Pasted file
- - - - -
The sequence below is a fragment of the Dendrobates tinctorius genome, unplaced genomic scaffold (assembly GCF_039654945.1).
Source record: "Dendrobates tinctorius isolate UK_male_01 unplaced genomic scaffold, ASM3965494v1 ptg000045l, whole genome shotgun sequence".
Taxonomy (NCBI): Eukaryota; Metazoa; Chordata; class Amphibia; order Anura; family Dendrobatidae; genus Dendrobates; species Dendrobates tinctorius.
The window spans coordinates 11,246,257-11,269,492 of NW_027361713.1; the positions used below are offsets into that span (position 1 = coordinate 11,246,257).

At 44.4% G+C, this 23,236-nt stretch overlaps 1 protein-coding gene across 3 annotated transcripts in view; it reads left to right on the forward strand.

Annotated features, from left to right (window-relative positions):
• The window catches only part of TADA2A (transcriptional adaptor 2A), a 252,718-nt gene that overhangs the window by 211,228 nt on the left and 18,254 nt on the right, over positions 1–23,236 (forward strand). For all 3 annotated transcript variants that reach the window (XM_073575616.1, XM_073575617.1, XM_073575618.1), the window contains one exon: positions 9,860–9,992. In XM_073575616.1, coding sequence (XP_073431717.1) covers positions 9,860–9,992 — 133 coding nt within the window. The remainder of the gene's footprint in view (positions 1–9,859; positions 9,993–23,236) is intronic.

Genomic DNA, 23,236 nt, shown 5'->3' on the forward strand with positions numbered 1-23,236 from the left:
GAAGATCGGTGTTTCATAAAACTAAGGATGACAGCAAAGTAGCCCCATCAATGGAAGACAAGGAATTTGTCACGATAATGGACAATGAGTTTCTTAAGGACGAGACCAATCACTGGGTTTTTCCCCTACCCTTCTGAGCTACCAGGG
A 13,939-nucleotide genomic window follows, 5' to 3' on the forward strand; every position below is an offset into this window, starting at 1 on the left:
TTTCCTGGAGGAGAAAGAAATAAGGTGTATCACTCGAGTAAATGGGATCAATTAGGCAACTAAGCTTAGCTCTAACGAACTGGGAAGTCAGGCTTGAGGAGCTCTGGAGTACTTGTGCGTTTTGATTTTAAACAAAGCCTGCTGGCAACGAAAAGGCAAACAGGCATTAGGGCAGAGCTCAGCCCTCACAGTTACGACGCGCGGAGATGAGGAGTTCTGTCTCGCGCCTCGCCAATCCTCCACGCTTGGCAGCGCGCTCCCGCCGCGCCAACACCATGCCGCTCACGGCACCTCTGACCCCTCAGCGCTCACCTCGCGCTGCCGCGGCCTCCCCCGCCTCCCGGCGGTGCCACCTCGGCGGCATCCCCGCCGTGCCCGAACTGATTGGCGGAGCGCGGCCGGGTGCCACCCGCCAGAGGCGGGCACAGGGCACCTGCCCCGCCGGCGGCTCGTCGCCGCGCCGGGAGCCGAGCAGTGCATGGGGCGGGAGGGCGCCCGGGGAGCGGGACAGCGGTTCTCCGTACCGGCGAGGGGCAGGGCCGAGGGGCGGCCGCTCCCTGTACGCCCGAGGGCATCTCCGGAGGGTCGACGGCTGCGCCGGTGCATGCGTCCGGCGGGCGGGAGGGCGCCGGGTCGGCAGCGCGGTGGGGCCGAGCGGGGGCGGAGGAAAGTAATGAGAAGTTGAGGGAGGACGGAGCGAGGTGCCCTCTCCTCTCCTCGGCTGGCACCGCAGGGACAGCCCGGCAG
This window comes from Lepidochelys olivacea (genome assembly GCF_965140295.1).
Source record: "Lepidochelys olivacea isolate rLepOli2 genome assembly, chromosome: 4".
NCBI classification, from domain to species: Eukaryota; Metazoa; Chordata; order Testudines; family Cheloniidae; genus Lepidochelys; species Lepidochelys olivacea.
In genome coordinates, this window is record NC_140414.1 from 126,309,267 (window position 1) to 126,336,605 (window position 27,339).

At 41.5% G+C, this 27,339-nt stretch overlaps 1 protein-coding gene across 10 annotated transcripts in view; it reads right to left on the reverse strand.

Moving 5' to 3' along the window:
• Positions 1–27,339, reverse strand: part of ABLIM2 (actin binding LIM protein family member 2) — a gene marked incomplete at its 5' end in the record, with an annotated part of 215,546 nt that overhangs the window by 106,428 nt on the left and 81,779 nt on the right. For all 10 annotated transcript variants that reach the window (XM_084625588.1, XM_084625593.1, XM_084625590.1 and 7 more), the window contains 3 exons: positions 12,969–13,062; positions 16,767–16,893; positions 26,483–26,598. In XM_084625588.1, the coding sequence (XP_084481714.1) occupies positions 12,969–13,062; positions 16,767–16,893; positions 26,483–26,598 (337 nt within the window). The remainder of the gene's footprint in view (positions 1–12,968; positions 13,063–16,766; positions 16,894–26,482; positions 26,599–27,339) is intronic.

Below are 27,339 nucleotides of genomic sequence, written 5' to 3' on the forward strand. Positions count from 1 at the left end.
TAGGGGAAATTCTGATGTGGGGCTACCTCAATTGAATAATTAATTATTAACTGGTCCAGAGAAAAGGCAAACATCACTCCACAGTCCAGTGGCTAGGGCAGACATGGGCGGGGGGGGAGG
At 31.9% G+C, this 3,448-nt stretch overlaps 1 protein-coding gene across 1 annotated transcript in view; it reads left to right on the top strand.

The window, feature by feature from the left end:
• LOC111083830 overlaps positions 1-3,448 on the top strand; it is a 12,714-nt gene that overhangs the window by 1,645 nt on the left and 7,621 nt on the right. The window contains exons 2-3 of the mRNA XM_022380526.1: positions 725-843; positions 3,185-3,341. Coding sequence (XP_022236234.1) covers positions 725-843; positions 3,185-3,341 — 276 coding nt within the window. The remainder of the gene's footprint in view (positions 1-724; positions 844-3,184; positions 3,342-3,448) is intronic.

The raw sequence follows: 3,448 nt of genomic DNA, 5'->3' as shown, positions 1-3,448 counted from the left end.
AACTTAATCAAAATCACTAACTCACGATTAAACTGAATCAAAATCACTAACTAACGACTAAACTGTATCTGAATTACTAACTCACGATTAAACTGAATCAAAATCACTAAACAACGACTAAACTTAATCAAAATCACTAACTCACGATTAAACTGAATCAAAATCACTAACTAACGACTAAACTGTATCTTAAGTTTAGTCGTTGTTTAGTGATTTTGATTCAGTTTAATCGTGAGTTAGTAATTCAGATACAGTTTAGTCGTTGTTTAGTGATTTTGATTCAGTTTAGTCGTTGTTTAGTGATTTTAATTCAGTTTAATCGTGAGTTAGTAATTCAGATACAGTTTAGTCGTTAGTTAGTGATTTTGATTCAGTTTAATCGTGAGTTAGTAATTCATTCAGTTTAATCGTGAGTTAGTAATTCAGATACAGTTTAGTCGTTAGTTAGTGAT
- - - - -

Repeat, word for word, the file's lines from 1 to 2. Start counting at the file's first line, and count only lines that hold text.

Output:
The sequence below is a fragment of the Dendrobates tinctorius genome, unplaced genomic scaffold (assembly GCF_039654945.1).
Source record: "Dendrobates tinctorius isolate UK_male_01 unplaced genomic scaffold, ASM3965494v1 ptg000045l, whole genome shotgun sequence".